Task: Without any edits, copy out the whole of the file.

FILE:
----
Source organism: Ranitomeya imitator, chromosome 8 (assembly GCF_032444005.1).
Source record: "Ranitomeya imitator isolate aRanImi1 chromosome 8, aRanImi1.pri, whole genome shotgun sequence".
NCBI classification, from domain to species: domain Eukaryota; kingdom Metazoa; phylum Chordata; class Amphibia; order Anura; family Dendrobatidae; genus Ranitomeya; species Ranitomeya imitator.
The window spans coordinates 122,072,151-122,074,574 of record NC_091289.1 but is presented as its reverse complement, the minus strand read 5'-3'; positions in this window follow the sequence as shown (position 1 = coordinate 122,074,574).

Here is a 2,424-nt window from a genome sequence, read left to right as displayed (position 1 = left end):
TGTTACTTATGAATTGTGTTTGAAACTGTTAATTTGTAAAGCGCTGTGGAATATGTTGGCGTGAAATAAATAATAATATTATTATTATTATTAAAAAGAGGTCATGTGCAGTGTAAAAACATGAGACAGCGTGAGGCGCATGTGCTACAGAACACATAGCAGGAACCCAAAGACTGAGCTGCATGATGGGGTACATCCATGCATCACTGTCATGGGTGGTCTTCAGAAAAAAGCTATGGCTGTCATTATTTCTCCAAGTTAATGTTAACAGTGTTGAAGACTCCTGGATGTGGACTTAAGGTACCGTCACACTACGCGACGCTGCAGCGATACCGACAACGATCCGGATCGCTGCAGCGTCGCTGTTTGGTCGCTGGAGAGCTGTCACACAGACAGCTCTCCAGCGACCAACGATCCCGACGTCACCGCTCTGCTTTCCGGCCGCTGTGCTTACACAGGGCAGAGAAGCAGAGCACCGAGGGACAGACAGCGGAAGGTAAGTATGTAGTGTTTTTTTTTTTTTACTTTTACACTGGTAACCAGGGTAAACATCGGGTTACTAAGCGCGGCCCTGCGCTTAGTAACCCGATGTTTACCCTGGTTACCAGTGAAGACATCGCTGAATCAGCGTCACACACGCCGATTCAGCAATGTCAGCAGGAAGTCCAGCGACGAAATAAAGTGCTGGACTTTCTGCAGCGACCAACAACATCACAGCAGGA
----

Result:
Source organism: Ranitomeya imitator, chromosome 8 (assembly GCF_032444005.1).
Source record: "Ranitomeya imitator isolate aRanImi1 chromosome 8, aRanImi1.pri, whole genome shotgun sequence".
NCBI classification, from domain to species: domain Eukaryota; kingdom Metazoa; phylum Chordata; class Amphibia; order Anura; family Dendrobatidae; genus Ranitomeya; species Ranitomeya imitator.
The window spans coordinates 122,072,151-122,074,574 of record NC_091289.1 but is presented as its reverse complement, the minus strand read 5'-3'; positions in this window follow the sequence as shown (position 1 = coordinate 122,074,574).

Here is a 2,424-nt window from a genome sequence, read left to right as displayed (position 1 = left end):
TGTTACTTATGAATTGTGTTTGAAACTGTTAATTTGTAAAGCGCTGTGGAATATGTTGGCGTGAAATAAATAATAATATTATTATTATTATTAAAAAGAGGTCATGTGCAGTGTAAAAACATGAGACAGCGTGAGGCGCATGTGCTACAGAACACATAGCAGGAACCCAAAGACTGAGCTGCATGATGGGGTACATCCATGCATCACTGTCATGGGTGGTCTTCAGAAAAAAGCTATGGCTGTCATTATTTCTCCAAGTTAATGTTAACAGTGTTGAAGACTCCTGGATGTGGACTTAAGGTACCGTCACACTACGCGACGCTGCAGCGATACCGACAACGATCCGGATCGCTGCAGCGTCGCTGTTTGGTCGCTGGAGAGCTGTCACACAGACAGCTCTCCAGCGACCAACGATCCCGACGTCACCGCTCTGCTTTCCGGCCGCTGTGCTTACACAGGGCAGAGAAGCAGAGCACCGAGGGACAGACAGCGGAAGGTAAGTATGTAGTGTTTTTTTTTTTTTACTTTTACACTGGTAACCAGGGTAAACATCGGGTTACTAAGCGCGGCCCTGCGCTTAGTAACCCGATGTTTACCCTGGTTACCAGTGAAGACATCGCTGAATCAGCGTCACACACGCCGATTCAGCAATGTCAGCAGGAAGTCCAGCGACGAAATAAAGTGCTGGACTTTCTGCAGCGACCAACAACATCACAGCAGGA